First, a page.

With medical marijuana, and even recreational marijuana, becoming legalized in more jurisdictions, myths associated with cannabis abound. There are three common misconceptions about marijuana that need to be addressed.
Marijuana is Highly Addictive
A persistent myth about marijuana is that it is highly addictive, more addictive than many other drugs. Although marijuana abuse and addiction is a reasonable concern, the potential for marijuana addiction is described as miniscule. It simply is not a major health issue.
Research reveals that 9 percent of marijuana users become dependent on it. This compares to 23 percent heroin and 17 percent of cocaine users.
The reality is that legal mind-altering substances are also considered more addictive than is marijuana. 15 percent of people who use alcohol develop a dependency. 32 percent of tobacco smokers develop a nicotine dependency. Indeed, gambling is more addictive according to some research studies than is marijuana.
Marijuana Use Causes Cancer
A prevalent myth is that marijuana use causes cancer. The truth is that marijuana smokes does contain carcinogens. With that recognized, even a truly hardcore marijuana smoker is going to smoke less than a typical tobacco cigarette smoker. Even a heavy marijuana user is not likely to ingest enough smoke to cause cancer. As an aside, marijuana is used in a variety of other ways, in addition to smoking.
There is some research that now suggests the use of marijuana may actually inhibit the growth of cancerous tumors. This research is not yet definitive, however.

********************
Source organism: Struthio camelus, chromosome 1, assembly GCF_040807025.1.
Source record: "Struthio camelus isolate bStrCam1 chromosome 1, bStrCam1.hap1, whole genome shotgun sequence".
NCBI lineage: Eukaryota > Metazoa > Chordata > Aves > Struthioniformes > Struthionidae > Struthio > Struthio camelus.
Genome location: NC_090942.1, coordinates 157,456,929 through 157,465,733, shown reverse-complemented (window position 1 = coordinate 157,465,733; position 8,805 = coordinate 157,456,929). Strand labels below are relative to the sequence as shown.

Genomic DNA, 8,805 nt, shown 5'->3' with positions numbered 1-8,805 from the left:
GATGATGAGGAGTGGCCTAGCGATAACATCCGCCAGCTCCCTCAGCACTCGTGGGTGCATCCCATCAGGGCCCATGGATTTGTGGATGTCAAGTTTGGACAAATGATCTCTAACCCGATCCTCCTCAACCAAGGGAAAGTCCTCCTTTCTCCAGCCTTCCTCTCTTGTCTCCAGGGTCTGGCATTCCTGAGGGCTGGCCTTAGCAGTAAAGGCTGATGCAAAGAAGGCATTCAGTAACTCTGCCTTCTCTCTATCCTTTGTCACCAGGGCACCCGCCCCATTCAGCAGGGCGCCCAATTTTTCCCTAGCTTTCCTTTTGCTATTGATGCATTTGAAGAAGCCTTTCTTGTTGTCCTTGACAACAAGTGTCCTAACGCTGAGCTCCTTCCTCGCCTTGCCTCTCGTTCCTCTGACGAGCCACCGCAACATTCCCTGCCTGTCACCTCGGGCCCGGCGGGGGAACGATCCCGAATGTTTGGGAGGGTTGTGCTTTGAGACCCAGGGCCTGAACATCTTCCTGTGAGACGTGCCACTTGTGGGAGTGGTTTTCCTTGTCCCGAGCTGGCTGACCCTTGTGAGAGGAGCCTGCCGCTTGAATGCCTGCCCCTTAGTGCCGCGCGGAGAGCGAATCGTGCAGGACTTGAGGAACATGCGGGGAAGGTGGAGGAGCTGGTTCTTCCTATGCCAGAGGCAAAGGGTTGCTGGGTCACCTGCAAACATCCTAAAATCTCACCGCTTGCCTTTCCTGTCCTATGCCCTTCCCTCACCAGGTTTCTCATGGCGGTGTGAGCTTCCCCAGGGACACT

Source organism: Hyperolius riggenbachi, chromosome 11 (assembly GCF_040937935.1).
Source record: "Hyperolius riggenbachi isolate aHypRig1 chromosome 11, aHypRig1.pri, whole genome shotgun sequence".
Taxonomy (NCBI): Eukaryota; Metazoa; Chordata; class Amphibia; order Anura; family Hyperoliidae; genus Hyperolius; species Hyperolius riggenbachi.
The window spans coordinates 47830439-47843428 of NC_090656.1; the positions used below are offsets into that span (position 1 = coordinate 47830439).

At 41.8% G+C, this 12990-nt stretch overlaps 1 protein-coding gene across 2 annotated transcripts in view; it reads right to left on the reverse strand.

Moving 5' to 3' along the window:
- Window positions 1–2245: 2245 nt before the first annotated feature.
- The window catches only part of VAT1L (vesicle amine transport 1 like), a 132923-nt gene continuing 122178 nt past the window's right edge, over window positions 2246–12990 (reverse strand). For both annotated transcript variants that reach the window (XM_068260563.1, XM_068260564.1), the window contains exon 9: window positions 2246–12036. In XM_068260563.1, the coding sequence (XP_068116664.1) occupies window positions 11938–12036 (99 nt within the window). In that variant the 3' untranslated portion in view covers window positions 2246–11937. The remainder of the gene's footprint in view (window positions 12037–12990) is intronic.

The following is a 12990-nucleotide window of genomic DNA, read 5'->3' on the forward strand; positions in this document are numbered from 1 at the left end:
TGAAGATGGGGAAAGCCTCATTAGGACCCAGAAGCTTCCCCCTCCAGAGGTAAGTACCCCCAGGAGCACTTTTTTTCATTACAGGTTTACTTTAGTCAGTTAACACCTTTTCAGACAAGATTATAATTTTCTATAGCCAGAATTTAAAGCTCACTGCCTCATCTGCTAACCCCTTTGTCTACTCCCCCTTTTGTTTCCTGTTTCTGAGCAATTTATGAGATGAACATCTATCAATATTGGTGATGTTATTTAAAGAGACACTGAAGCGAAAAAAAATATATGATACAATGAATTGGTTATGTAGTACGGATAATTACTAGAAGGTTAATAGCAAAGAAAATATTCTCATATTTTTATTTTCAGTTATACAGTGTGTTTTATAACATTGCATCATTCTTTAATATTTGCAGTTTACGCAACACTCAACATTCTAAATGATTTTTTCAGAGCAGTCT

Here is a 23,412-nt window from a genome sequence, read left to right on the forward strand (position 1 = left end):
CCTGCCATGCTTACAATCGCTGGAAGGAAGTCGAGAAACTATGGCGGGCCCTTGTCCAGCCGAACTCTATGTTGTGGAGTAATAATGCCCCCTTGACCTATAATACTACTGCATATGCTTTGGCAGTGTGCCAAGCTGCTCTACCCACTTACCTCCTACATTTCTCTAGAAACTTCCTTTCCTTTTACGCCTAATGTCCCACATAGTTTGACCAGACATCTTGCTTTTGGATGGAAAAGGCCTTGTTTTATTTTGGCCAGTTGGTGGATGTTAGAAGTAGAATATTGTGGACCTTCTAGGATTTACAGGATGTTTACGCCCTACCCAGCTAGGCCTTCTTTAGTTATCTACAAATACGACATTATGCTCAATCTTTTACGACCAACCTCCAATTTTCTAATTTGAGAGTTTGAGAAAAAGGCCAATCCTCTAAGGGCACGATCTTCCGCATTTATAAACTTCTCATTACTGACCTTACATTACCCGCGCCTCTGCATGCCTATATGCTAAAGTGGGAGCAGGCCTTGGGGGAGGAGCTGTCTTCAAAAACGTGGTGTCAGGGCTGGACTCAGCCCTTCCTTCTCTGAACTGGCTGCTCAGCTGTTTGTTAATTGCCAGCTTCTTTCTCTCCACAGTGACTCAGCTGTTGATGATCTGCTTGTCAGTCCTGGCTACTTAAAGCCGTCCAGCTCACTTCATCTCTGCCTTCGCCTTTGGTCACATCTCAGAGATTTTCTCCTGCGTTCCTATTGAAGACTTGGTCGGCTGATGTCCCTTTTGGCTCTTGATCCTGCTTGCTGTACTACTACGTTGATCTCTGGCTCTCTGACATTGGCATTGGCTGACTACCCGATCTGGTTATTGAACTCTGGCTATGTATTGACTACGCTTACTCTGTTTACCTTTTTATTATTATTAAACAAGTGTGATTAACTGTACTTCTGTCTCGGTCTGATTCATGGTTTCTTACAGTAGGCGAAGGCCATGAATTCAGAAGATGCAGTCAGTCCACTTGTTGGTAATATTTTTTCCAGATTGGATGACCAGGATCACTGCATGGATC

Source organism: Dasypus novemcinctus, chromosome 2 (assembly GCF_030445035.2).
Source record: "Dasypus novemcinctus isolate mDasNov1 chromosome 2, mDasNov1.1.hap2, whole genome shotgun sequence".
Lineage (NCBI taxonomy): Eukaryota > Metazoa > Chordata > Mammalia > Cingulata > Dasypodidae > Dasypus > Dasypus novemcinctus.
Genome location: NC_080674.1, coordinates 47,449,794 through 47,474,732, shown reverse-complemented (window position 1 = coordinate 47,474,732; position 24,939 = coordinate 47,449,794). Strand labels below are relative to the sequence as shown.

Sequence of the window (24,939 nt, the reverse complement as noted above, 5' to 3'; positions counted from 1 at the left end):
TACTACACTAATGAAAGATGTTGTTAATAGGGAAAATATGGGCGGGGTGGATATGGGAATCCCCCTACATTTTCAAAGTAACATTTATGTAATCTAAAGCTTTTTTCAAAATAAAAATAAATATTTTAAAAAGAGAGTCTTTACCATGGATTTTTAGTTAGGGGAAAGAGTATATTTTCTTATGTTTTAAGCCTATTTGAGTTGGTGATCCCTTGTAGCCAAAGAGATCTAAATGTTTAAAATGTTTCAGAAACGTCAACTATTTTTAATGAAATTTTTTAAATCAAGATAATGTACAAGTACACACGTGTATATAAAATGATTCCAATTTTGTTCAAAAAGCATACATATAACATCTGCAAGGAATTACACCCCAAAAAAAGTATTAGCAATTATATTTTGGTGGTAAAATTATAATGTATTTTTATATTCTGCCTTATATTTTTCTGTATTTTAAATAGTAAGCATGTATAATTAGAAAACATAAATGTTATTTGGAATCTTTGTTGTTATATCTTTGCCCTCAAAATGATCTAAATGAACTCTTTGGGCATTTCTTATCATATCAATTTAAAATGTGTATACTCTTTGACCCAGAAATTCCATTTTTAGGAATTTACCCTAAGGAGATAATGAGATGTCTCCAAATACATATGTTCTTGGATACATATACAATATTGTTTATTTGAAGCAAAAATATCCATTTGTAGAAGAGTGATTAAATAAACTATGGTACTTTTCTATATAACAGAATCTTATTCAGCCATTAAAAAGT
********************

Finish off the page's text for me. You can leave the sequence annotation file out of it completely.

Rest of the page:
Marijuana Causes Violence
A myth associated with marijuana since the 1930s is that its use leads to violence. The contention that marijuana leads to violence was part and parcel of the campaign to criminalize its use earlier in the 20th century.
In fact, there is not significant support for the proposition that marijuana use itself leads to violence. There is evidence supporting the proposing that criminalizing marijuana resulted in violence associated with the illegal drug trade. With that noted, violence among individuals in the drug trade does not prove that marijuana use itself causes violence.
There are a myriad of other misconceptions associated with marijuana and its use. As more jurisdictions legalize marijuana, these myths are apt to exist in the immediate future. However, over time, as more jurisdictions legalize the use of marijuana, its use will become more commonplace and even accepted. Ultimately, what drives marijuana myths today, will likely reduce misconceptions in the future.